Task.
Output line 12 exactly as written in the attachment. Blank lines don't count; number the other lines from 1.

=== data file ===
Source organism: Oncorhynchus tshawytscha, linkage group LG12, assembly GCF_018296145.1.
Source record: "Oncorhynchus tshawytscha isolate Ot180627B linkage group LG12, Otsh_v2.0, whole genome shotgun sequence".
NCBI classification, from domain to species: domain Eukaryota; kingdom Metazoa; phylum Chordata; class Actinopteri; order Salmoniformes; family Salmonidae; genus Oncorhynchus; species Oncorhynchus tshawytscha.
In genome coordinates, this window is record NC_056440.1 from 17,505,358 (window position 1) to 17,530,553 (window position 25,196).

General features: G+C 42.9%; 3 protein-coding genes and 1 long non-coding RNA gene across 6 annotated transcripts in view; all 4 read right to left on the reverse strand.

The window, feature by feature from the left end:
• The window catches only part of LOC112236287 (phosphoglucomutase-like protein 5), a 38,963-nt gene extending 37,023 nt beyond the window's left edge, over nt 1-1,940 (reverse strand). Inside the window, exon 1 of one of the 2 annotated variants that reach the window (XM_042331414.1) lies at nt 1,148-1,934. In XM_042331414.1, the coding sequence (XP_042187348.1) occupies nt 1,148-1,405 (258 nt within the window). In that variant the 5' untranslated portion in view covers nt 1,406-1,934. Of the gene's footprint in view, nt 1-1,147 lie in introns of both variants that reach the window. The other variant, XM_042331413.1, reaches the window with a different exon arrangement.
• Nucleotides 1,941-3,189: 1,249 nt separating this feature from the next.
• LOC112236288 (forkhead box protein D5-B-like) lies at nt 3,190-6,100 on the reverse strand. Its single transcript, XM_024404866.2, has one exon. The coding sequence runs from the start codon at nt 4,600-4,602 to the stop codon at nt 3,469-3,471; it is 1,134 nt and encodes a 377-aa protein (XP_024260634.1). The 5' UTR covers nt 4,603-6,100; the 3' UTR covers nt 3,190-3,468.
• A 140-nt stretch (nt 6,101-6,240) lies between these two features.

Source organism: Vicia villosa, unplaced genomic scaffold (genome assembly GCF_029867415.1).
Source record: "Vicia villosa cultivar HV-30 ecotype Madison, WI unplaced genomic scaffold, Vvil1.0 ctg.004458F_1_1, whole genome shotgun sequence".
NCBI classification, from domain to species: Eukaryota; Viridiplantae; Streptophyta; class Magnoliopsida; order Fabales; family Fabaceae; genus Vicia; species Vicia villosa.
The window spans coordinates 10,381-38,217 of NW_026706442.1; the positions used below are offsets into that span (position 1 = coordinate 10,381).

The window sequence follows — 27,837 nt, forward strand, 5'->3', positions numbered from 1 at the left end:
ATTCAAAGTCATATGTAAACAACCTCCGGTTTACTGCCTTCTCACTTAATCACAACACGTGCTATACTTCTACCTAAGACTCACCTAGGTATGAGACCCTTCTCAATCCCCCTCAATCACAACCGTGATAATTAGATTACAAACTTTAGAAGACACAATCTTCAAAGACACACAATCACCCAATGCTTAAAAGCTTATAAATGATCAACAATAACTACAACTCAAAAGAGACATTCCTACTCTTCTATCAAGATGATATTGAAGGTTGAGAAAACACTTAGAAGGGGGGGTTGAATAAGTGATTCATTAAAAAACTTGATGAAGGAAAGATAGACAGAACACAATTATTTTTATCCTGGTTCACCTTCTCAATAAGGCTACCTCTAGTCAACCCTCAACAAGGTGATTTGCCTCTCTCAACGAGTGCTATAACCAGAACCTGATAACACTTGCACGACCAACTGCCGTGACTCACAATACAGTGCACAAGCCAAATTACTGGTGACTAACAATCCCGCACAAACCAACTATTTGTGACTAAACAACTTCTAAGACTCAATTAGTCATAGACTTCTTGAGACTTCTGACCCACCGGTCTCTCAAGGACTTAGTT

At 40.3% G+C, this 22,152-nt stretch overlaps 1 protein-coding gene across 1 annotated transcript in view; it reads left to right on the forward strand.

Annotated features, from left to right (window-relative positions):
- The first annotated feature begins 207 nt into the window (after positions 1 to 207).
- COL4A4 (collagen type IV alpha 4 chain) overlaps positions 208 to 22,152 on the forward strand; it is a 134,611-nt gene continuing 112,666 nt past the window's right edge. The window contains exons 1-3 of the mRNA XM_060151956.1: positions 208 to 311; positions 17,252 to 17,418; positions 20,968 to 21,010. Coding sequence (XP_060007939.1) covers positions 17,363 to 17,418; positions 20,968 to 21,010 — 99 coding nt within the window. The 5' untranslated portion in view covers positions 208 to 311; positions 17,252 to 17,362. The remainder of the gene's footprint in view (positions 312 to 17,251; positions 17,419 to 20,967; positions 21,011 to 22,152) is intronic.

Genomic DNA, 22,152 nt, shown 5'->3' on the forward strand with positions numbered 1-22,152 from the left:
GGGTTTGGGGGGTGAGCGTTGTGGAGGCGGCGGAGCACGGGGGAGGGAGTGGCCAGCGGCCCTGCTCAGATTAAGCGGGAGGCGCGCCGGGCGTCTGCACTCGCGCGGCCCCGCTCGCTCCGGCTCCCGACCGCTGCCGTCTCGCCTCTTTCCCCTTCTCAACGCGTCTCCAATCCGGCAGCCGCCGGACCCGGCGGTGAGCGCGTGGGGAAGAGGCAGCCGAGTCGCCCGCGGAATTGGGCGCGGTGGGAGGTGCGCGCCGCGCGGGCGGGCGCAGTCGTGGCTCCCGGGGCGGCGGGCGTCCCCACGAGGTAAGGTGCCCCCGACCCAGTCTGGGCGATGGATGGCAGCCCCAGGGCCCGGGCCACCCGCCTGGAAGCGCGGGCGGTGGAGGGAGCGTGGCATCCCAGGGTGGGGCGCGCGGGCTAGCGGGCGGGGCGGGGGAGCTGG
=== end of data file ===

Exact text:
Source record: "Vicia villosa cultivar HV-30 ecotype Madison, WI unplaced genomic scaffold, Vvil1.0 ctg.004458F_1_1, whole genome shotgun sequence".